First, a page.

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The Mathematics of the Lifespan of Species 158

skade88 writes "NPR is reporting on a study in which the author claims to have found the formula to predict the average life span of members of a species. It does not apply to specific individuals of that species, only to the average life span of members of the species as a whole. From the article: 'It's hard to believe that creatures as different as jellyfish and cheetahs, daisies and bats, are governed by the same mathematical logic, but size seems to predict lifespan. The formula seems to be nature's way to preserve larger creatures who need time to grow and prosper, and it not only operates in all living things, but even in the cells of living things. It tells animals for example, that there's a universal limit to life, that though they come in different sizes, they have roughly a billion and a half heart beats; elephant hearts beat slowly, hummingbird hearts beat fast, but when your count is up, you are over.'"
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The Mathematics of the Lifespan of Species

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  • by Irate Engineer ( 2814313 ) on Thursday January 24, 2013 @12:33AM (#42677513)
    He plots lifetime in days to entity mass in grams on a log-log plot and slaps a line on it. Note that some of the scatter in the vertical axis is up to 3 *orders of magnitude*. Had this been plotted on linear scale it would have looked like Jackson Pollock sneezed on the page. All that can be extracted is that big critters tend to live longer than small critters. So what is new here?
  • Re:This is not new (Score:4, Insightful)

    by rnturn ( 11092 ) on Thursday January 24, 2013 @12:46AM (#42677579)

    Or correct.

    1.5 billion heartbeats for someone who has a constant heart rate of 72bpm would, according to this theory, only have them living for 39.6 years. So color me skeptical.

    And frankly, if my heart rate never deviated from 72bpm, I can't say I'd call that living. I'm still going out for a run tomorrow morning.

  • by Anonymous Coward on Thursday January 24, 2013 @12:47AM (#42677587)

    There must be a creator since it is extremely unlikely we'd exist without hundreds of details being just so (ratio of proton to electron mass, EM vs gravity etc).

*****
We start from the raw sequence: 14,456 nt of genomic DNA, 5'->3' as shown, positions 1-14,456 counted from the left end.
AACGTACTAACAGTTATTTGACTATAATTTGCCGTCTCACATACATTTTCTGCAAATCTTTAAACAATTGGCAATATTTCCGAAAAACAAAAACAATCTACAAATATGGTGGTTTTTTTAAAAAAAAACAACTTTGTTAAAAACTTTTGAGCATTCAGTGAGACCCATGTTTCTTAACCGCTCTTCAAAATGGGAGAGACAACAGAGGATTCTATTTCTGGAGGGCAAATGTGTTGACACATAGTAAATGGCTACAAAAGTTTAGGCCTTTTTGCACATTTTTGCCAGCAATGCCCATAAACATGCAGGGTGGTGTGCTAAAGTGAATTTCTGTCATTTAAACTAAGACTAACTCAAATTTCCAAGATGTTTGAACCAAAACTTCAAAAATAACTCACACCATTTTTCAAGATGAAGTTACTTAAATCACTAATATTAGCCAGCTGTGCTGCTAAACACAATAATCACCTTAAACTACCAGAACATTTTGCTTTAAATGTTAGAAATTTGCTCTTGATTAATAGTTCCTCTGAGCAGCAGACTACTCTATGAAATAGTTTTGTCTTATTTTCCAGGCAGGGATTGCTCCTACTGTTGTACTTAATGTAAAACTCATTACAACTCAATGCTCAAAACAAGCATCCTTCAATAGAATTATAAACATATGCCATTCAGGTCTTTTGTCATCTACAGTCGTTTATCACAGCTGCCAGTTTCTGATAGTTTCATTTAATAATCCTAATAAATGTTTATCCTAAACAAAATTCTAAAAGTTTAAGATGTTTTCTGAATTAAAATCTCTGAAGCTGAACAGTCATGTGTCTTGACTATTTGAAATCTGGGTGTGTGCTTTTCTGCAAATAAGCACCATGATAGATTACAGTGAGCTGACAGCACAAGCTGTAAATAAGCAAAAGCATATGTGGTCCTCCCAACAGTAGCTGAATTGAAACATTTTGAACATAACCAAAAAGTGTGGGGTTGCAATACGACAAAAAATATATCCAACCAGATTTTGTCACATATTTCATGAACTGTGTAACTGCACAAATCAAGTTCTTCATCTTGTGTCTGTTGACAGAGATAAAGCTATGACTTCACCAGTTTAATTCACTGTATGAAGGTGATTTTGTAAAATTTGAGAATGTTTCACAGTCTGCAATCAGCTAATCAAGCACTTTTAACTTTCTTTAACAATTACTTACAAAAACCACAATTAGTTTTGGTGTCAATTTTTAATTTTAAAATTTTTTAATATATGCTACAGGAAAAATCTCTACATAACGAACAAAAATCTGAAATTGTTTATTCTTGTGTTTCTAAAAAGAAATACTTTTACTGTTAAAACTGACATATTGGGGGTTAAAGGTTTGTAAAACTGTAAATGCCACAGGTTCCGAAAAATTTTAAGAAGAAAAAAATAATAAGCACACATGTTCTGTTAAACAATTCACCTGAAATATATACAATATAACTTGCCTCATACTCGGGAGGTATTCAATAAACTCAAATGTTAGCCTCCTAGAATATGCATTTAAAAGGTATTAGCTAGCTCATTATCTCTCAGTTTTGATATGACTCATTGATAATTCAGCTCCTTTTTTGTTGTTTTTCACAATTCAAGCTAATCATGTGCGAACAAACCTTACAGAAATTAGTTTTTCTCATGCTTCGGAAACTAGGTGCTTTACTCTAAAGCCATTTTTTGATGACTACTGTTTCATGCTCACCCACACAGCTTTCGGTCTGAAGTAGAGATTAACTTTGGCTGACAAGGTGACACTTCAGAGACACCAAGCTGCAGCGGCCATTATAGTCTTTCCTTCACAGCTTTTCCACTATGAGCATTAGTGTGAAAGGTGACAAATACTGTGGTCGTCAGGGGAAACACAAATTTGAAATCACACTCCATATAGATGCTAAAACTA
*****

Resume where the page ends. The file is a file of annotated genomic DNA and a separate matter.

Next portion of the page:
The counter is we wouldn't be here to ask the question in all the possible universes where we couldn't exist. Similarly: big animals need lots of resources. Since volume grows with the cube of the size but area with the square getting stuff into a bigger animal takes longer proportionate wise. If big animals didn't live longer they wouldn't exist because they wouldn't be around long enough to get big in the first place (you can't grow an elephant in the lifespan of a fruit fly so the fact that elephants exist implies they must live longer).

  • by haruchai ( 17472 ) on Thursday January 24, 2013 @01:08AM (#42677709)

    Funny but I don' t think the math adds up. Let's look at a 50 year period and assume a constant heart rate and skip pesky leap

    So for Joe Average, that's 26,280,000 minutes at 70 bpm or 1,839,600,000 beats.

    Now in that time Frankie Fitness works out 5 hrs per week for 50 yrs at a heart rate of 150 beats per minute so 780,000 min or 117,000,000 beats during exercise.

    Assume that drops his average heart rate to 60 bpm so over 50 years, the number of heartbeats outside when not exercising would be 60 * 25,500,000 = 1,530,000,000.
    So Frankie's total heartbeats over 50 years would be 1,647,000,000 so he saves close to 200 million beats over Joe Average.

  • by NotQuiteReal ( 608241 ) on Thursday January 24, 2013 @01:50AM (#42677909) Journal
    "Health nuts are going to feel stupid someday, lying in hospitals dying of nothing."
  • by PmanAce ( 1679902 ) on Thursday January 24, 2013 @02:58AM (#42678117) Homepage
    Wrong. By exercising one can lower their heart rate. Around 72 is generally considered the number of beats per minute. From daily exercise I lowered mine to low 50s bpm. What is the difference of the number of beats a year for example between both resting heart rates? Around 11 037 600 beats, looks quite staggering.

"The way of the world is to praise dead saints and prosecute live ones." -- Nathaniel Howe